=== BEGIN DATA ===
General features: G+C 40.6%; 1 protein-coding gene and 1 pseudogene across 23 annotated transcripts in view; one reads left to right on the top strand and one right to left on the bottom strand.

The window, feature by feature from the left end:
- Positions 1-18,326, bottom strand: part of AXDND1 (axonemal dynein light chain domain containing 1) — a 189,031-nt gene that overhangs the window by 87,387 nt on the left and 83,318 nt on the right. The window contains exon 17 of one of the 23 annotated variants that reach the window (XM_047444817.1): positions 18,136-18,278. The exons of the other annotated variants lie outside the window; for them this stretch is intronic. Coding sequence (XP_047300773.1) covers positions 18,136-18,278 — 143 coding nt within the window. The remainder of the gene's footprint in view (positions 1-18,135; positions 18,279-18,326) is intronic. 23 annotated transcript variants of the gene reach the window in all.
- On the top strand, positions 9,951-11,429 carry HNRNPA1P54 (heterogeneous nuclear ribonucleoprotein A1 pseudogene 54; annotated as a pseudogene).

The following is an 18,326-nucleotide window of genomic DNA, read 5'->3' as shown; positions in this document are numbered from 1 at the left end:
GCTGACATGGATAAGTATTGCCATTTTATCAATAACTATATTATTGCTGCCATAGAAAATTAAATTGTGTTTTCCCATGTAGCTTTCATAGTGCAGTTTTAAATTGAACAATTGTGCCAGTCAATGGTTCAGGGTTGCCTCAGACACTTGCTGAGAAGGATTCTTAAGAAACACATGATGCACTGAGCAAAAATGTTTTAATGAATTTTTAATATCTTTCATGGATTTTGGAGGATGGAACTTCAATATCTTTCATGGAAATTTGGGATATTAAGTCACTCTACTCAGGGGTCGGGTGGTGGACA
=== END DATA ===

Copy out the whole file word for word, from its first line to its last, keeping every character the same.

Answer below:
General features: G+C 40.6%; 1 protein-coding gene and 1 pseudogene across 23 annotated transcripts in view; one reads left to right on the top strand and one right to left on the bottom strand.

The window, feature by feature from the left end:
- Positions 1-18,326, bottom strand: part of AXDND1 (axonemal dynein light chain domain containing 1) — a 189,031-nt gene that overhangs the window by 87,387 nt on the left and 83,318 nt on the right. The window contains exon 17 of one of the 23 annotated variants that reach the window (XM_047444817.1): positions 18,136-18,278. The exons of the other annotated variants lie outside the window; for them this stretch is intronic. Coding sequence (XP_047300773.1) covers positions 18,136-18,278 — 143 coding nt within the window. The remainder of the gene's footprint in view (positions 1-18,135; positions 18,279-18,326) is intronic. 23 annotated transcript variants of the gene reach the window in all.
- On the top strand, positions 9,951-11,429 carry HNRNPA1P54 (heterogeneous nuclear ribonucleoprotein A1 pseudogene 54; annotated as a pseudogene).

The following is an 18,326-nucleotide window of genomic DNA, read 5'->3' as shown; positions in this document are numbered from 1 at the left end:
GCTGACATGGATAAGTATTGCCATTTTATCAATAACTATATTATTGCTGCCATAGAAAATTAAATTGTGTTTTCCCATGTAGCTTTCATAGTGCAGTTTTAAATTGAACAATTGTGCCAGTCAATGGTTCAGGGTTGCCTCAGACACTTGCTGAGAAGGATTCTTAAGAAACACATGATGCACTGAGCAAAAATGTTTTAATGAATTTTTAATATCTTTCATGGATTTTGGAGGATGGAACTTCAATATCTTTCATGGAAATTTGGGATATTAAGTCACTCTACTCAGGGGTCGGGTGGTGGACA